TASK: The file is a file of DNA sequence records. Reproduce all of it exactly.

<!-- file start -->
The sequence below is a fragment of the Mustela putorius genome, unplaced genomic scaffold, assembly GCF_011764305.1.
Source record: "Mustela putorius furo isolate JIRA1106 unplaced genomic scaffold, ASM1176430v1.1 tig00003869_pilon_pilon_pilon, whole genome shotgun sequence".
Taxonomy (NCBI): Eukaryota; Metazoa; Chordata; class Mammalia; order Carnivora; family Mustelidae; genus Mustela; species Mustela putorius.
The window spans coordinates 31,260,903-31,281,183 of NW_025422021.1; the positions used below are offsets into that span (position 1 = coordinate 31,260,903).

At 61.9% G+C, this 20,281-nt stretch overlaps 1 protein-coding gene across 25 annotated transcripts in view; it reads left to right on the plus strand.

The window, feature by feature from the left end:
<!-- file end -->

The sequence below is a fragment of the Mustela putorius genome, unplaced genomic scaffold, assembly GCF_011764305.1.
Source record: "Mustela putorius furo isolate JIRA1106 unplaced genomic scaffold, ASM1176430v1.1 tig00003869_pilon_pilon_pilon, whole genome shotgun sequence".
Taxonomy (NCBI): Eukaryota; Metazoa; Chordata; class Mammalia; order Carnivora; family Mustelidae; genus Mustela; species Mustela putorius.
The window spans coordinates 31,260,903-31,281,183 of NW_025422021.1; the positions used below are offsets into that span (position 1 = coordinate 31,260,903).

At 61.9% G+C, this 20,281-nt stretch overlaps 1 protein-coding gene across 25 annotated transcripts in view; it reads left to right on the plus strand.

The window, feature by feature from the left end: